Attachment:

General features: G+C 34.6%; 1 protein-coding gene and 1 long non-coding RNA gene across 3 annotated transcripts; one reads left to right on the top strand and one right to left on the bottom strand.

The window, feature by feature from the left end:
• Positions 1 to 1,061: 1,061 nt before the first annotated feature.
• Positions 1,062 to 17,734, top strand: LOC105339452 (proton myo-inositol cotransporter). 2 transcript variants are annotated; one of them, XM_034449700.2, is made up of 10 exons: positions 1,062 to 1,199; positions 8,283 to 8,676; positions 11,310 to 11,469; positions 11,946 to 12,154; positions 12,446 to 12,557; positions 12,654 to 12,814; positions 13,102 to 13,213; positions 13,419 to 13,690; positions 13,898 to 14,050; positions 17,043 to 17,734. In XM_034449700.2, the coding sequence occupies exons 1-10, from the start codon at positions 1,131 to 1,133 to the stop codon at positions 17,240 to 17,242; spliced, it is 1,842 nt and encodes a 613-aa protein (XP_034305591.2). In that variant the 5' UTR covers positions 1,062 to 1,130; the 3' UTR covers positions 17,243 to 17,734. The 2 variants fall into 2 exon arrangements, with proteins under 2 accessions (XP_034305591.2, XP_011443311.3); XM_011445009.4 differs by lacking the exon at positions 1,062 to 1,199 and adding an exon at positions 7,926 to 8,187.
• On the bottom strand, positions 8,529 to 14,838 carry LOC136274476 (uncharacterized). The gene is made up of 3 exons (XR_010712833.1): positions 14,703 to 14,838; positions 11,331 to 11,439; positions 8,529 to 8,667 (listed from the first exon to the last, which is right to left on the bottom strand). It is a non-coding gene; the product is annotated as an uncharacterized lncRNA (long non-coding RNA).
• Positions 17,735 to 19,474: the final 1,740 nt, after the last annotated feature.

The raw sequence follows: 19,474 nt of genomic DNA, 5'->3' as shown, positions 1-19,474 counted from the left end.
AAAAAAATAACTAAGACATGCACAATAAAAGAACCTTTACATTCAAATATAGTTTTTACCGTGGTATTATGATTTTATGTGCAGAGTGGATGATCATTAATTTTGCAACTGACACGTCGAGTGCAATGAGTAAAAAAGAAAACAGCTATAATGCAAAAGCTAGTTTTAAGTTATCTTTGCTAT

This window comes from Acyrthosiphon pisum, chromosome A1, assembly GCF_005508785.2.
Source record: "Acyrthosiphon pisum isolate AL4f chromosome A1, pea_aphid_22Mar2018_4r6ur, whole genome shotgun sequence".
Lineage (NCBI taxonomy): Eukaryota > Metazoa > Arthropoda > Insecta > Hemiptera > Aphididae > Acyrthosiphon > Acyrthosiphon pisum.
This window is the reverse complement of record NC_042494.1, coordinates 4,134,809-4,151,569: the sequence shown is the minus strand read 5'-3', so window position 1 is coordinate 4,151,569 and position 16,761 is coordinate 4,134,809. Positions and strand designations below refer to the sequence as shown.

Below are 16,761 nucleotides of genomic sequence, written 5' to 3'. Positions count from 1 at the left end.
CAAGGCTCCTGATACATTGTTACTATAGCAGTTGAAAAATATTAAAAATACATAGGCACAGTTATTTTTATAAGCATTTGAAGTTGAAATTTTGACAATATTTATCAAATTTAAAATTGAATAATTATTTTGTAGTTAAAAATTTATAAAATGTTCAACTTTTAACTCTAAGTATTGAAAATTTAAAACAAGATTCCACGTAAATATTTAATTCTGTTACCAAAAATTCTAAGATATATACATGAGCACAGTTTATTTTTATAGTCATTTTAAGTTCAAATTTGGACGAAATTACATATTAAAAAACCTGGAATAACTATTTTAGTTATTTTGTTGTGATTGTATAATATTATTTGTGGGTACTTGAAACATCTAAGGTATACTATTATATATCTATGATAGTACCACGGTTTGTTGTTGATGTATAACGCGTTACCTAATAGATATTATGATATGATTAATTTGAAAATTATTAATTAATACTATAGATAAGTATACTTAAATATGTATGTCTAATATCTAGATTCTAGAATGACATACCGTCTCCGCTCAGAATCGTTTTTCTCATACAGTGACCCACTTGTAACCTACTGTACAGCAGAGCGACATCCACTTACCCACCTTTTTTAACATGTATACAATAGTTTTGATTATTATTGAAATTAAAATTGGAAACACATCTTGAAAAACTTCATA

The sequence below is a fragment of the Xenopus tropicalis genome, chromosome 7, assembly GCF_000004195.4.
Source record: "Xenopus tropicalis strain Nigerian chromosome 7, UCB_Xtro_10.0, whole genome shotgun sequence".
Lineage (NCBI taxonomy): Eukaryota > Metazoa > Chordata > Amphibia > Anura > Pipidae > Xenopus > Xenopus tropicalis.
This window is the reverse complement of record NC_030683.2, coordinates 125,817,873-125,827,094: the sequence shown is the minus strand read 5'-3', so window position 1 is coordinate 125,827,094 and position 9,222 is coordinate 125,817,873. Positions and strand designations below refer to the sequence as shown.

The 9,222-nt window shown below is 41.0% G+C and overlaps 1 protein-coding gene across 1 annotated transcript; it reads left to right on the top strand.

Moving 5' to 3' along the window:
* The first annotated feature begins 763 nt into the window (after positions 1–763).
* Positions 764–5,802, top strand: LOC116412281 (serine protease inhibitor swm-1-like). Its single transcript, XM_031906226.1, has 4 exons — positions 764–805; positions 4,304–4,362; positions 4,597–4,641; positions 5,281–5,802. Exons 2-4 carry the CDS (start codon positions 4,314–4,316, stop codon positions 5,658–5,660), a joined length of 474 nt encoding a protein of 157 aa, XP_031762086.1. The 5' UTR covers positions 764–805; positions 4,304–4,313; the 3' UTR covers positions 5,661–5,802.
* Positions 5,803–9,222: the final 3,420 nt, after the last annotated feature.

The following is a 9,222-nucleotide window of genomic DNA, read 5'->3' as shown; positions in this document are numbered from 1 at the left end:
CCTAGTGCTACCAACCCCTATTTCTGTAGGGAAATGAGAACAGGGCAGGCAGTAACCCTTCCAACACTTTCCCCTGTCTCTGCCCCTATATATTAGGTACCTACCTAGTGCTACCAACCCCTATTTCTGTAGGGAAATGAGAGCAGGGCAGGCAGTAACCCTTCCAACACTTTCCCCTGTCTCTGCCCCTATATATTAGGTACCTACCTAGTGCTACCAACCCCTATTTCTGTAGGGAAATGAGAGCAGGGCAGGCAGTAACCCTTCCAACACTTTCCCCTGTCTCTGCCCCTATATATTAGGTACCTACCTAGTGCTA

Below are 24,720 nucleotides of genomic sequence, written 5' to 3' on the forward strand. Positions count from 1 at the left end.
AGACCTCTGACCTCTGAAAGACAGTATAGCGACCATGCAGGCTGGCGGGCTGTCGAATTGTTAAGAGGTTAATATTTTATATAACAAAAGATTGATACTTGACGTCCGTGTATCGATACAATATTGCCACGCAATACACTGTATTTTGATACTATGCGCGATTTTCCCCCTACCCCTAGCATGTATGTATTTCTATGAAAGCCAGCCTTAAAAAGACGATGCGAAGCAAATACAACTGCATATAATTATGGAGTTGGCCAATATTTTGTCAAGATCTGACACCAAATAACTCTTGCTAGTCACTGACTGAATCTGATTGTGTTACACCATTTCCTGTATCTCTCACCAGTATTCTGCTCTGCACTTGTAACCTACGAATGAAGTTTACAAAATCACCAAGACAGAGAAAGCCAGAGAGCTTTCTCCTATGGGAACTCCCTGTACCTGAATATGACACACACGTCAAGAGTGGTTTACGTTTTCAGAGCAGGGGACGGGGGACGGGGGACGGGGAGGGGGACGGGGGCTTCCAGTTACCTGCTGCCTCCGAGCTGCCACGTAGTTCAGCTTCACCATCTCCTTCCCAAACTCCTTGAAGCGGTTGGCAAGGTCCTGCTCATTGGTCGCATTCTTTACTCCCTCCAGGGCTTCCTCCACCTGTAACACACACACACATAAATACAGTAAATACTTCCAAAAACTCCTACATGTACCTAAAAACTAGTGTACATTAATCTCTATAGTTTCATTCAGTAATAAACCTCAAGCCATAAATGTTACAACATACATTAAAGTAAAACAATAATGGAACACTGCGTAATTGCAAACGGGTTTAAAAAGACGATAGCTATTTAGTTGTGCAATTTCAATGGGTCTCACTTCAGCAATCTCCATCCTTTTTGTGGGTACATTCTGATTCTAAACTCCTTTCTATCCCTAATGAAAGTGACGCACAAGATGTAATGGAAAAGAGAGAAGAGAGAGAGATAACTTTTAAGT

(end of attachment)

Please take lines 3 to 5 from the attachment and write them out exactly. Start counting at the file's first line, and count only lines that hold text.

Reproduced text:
• Positions 1 to 1,061: 1,061 nt before the first annotated feature.
• Positions 1,062 to 17,734, top strand: LOC105339452 (proton myo-inositol cotransporter). 2 transcript variants are annotated; one of them, XM_034449700.2, is made up of 10 exons: positions 1,062 to 1,199; positions 8,283 to 8,676; positions 11,310 to 11,469; positions 11,946 to 12,154; positions 12,446 to 12,557; positions 12,654 to 12,814; positions 13,102 to 13,213; positions 13,419 to 13,690; positions 13,898 to 14,050; positions 17,043 to 17,734. In XM_034449700.2, the coding sequence occupies exons 1-10, from the start codon at positions 1,131 to 1,133 to the stop codon at positions 17,240 to 17,242; spliced, it is 1,842 nt and encodes a 613-aa protein (XP_034305591.2). In that variant the 5' UTR covers positions 1,062 to 1,130; the 3' UTR covers positions 17,243 to 17,734. The 2 variants fall into 2 exon arrangements, with proteins under 2 accessions (XP_034305591.2, XP_011443311.3); XM_011445009.4 differs by lacking the exon at positions 1,062 to 1,199 and adding an exon at positions 7,926 to 8,187.
• On the bottom strand, positions 8,529 to 14,838 carry LOC136274476 (uncharacterized). The gene is made up of 3 exons (XR_010712833.1): positions 14,703 to 14,838; positions 11,331 to 11,439; positions 8,529 to 8,667 (listed from the first exon to the last, which is right to left on the bottom strand). It is a non-coding gene; the product is annotated as an uncharacterized lncRNA (long non-coding RNA).